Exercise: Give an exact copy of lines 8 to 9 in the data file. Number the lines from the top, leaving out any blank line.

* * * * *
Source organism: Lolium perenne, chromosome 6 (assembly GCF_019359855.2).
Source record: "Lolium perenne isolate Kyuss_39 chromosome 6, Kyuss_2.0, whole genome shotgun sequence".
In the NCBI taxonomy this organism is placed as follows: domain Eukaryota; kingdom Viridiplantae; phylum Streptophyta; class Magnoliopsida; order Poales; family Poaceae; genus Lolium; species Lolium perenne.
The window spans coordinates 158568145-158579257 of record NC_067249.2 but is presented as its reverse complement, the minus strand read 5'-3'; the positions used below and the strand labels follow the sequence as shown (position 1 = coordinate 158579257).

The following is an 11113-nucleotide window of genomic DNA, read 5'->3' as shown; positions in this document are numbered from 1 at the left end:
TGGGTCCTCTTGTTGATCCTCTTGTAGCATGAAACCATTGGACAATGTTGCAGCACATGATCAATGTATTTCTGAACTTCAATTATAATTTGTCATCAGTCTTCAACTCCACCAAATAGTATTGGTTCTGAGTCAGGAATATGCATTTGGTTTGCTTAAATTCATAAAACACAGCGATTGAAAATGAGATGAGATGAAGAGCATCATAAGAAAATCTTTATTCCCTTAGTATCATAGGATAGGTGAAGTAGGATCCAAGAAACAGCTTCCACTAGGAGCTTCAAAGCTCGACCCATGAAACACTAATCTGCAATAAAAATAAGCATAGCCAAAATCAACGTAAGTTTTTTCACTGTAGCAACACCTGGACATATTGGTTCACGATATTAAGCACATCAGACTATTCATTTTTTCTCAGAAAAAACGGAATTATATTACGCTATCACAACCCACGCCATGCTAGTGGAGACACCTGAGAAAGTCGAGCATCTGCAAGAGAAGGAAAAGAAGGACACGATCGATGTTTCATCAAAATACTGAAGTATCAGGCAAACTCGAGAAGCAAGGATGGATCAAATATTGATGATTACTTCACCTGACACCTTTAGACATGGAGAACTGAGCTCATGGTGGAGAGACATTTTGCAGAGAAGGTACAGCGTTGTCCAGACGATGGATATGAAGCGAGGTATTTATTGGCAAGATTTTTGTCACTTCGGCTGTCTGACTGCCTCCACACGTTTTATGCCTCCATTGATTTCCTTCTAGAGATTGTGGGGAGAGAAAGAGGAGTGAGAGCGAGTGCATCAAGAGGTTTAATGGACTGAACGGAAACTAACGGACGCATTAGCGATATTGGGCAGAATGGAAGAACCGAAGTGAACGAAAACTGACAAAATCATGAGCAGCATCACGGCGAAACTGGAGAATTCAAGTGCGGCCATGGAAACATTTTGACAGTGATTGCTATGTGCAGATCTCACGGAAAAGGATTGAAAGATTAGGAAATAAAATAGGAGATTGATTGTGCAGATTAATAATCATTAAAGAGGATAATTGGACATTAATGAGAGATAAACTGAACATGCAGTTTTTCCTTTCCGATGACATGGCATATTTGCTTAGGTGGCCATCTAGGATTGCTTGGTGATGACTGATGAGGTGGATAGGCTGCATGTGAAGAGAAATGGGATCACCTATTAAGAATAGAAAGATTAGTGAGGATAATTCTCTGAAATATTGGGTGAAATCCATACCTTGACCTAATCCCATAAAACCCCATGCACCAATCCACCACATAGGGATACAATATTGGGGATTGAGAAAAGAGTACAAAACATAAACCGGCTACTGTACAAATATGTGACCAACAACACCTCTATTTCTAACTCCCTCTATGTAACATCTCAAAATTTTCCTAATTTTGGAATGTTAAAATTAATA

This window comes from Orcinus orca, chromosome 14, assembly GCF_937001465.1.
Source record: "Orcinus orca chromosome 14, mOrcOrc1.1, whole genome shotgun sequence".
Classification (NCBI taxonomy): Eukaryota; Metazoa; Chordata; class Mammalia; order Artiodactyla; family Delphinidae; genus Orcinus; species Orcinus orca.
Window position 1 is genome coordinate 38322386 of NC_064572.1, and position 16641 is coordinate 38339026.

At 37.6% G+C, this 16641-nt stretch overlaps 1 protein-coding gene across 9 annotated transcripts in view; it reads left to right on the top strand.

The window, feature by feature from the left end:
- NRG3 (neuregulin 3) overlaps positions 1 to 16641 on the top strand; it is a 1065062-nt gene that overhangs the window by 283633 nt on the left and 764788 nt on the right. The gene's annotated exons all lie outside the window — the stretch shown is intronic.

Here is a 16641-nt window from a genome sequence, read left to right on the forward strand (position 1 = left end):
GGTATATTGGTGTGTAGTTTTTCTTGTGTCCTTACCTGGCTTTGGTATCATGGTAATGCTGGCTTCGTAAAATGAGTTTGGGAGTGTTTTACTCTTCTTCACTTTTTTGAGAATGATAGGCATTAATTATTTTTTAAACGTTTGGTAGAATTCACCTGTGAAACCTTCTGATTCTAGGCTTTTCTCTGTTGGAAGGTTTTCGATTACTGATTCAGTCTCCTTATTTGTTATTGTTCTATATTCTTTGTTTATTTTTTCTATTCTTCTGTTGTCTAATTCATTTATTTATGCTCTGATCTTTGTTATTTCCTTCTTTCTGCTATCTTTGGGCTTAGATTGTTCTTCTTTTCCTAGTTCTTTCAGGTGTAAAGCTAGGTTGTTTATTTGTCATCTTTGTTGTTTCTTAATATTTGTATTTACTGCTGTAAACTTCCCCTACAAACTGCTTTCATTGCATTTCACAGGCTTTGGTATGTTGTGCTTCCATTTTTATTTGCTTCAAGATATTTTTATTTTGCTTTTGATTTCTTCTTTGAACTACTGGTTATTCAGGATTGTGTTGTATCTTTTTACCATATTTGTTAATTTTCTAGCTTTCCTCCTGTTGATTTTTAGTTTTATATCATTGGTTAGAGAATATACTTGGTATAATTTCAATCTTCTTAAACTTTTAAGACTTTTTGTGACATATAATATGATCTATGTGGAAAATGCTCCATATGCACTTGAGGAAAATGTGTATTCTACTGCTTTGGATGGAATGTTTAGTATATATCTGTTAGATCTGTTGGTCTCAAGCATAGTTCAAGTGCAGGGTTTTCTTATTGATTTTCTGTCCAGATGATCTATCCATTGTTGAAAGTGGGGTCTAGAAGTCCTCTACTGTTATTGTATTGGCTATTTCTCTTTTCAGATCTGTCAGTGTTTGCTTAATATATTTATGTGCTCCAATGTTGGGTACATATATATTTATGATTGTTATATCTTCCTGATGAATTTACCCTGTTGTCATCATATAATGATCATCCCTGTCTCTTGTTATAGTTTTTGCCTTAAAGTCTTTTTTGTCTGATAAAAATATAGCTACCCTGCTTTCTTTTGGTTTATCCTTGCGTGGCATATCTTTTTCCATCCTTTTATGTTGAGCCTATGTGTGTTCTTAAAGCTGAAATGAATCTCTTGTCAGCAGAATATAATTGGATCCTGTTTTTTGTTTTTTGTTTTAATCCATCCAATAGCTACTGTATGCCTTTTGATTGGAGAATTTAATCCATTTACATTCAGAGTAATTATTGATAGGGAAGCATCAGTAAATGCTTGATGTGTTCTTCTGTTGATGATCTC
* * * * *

Source record: "Orcinus orca chromosome 14, mOrcOrc1.1, whole genome shotgun sequence".
Classification (NCBI taxonomy): Eukaryota; Metazoa; Chordata; class Mammalia; order Artiodactyla; family Delphinidae; genus Orcinus; species Orcinus orca.